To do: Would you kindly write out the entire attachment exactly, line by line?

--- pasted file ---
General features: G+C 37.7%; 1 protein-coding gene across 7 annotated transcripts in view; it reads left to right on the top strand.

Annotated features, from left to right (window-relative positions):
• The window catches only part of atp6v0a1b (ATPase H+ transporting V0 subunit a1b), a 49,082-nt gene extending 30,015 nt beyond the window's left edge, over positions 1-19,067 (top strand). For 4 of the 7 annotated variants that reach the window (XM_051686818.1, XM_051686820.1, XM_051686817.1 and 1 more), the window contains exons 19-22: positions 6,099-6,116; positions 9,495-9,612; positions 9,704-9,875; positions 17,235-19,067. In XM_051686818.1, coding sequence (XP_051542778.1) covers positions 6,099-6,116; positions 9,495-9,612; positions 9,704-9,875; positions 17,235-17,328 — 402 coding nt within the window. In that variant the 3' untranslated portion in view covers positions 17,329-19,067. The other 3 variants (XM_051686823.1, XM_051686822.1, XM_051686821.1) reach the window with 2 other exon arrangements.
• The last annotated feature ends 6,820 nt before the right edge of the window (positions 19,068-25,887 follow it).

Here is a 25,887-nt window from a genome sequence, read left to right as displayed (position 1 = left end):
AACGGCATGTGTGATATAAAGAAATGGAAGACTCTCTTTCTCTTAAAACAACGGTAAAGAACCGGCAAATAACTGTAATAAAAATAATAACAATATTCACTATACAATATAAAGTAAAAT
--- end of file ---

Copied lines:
General features: G+C 37.7%; 1 protein-coding gene across 7 annotated transcripts in view; it reads left to right on the top strand.

Annotated features, from left to right (window-relative positions):
• The window catches only part of atp6v0a1b (ATPase H+ transporting V0 subunit a1b), a 49,082-nt gene extending 30,015 nt beyond the window's left edge, over positions 1-19,067 (top strand). For 4 of the 7 annotated variants that reach the window (XM_051686818.1, XM_051686820.1, XM_051686817.1 and 1 more), the window contains exons 19-22: positions 6,099-6,116; positions 9,495-9,612; positions 9,704-9,875; positions 17,235-19,067. In XM_051686818.1, coding sequence (XP_051542778.1) covers positions 6,099-6,116; positions 9,495-9,612; positions 9,704-9,875; positions 17,235-17,328 — 402 coding nt within the window. In that variant the 3' untranslated portion in view covers positions 17,329-19,067. The other 3 variants (XM_051686823.1, XM_051686822.1, XM_051686821.1) reach the window with 2 other exon arrangements.
• The last annotated feature ends 6,820 nt before the right edge of the window (positions 19,068-25,887 follow it).

Here is a 25,887-nt window from a genome sequence, read left to right as displayed (position 1 = left end):
AACGGCATGTGTGATATAAAGAAATGGAAGACTCTCTTTCTCTTAAAACAACGGTAAAGAACCGGCAAATAACTGTAATAAAAATAATAACAATATTCACTATACAATATAAAGTAAAAT